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Count Down to Puppy – Part 1 of 3

An 8 week old Huskie puppy lies to the right of an alarm clock. His nose resting up against the clock.

Pre Puppy Preparation

New puppy on the way! Yahoo! You are probably feeling excitement mixed with some nervousness. This is completely natural. This three part series will help you organize your pre-puppy preparation, resources and support system. It will also help you navigate your pup’s homecoming and your first week together.

Toys, Treats and Supplies

this is a pull quote which reads: Focus on toys to stuff and appropriate things to chewOver time and with test runs you will learn your pup’s preferences for toys and treats. Use your imagination as you build your toy and treat arsenal. Remember that pups love variety. In the meantime there are a few essentials that you will need pre-puppy. Focus on toys to stuff and appropriate things to chew in the crate. You will also need a couple of toys to play tug and retrieve with. Food stuffed toys should be easy for a puppy to use. Too difficult and the pup will give up. Check out West Paw Toppl Toy for an easy beginner toy.

Crate Location

Kitchens or family rooms are usually good bets for crate locations. Avoid high traffic locations such as next to the front door. Pup should not be able to see outside the house when in the crate, as the view will stimulate him and he is supposed to be “at rest”. The crate should not be placed in an unlived area of the house such as a guest room or basement; your puppy should not feel banished and should be comfortable with normal household activity.

Having a couple of crates is a good option. A crate in the bedroom, living room and kitchen if you have the space ensures that there is always a prepared place to keep pup safe and provide the all-important structure that a new puppy needs.

Wire crates can be draped with a towel or blanket to increase the cozy factor and help reduce visibility when needed.

Use non-plush bedding in the pup’s crate to start. Your puppy may be enticed to chew it or use it as an absorbent spot to pee. Monitor any bedding for pee accidents and remove immediately as you are teaching the puppy to go outdoors.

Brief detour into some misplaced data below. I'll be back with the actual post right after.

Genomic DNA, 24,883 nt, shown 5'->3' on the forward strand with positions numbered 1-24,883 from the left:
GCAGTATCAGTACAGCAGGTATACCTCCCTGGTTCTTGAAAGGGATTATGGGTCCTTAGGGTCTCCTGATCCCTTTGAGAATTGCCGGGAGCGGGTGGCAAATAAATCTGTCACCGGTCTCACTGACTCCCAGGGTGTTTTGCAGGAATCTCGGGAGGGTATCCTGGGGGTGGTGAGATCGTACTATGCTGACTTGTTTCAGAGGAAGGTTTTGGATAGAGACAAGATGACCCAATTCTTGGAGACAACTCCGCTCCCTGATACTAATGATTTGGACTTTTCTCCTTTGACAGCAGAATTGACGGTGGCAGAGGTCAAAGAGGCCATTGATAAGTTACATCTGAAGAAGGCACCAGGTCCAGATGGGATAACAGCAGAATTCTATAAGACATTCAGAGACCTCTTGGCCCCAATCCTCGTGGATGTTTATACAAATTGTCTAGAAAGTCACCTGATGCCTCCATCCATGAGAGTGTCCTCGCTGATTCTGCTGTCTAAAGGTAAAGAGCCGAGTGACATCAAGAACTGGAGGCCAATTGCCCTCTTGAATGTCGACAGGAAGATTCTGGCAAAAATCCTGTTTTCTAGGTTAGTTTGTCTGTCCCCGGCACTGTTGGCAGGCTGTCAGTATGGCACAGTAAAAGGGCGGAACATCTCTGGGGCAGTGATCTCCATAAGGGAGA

Puppy Elimination Zone

Decide on a spot before the pup comes home. You want to take the pup to this spot immediately upon arriving home for the first time. This is the spot that you will take pup out (on leash) to pee and poo–sod can be used if there is no lawn. Pee pads or other pre-fab elimination areas sold at pet supply stores are an option for condo dwellers far from an outside spot. Read up on house training.

Accidents Will Happen

Be prepared with a good enzymatic cleaner. Orange Apeel, Skout’s Honor and Nature’s Miracle being a few of the products available for the task. Skout’s Honor is a favourite.

Find A Trusted Neighbourhood Pet Supply Store

Think about what you will feed your new pup. There are lots of options beyond kibble. Prime yourself on nutrition by subscribing to the Whole Dog Journal. They are a great resource for this. Then go look for a pet supply store so you can discuss your options with them. A good shop will have keen knowledgeable staff eager to talk with you about your pup’s nutrition. Better choices in food will make all the difference in your pup’s health both short term and, most importantly, long term.

Stay Tuned for Part 2

In our next post we’ll discuss lining up a support system, finding a vet, reserving a spot in a class and priming you with the right training knowledge. All of this will make you comfortable with what to expect with your new puppy.

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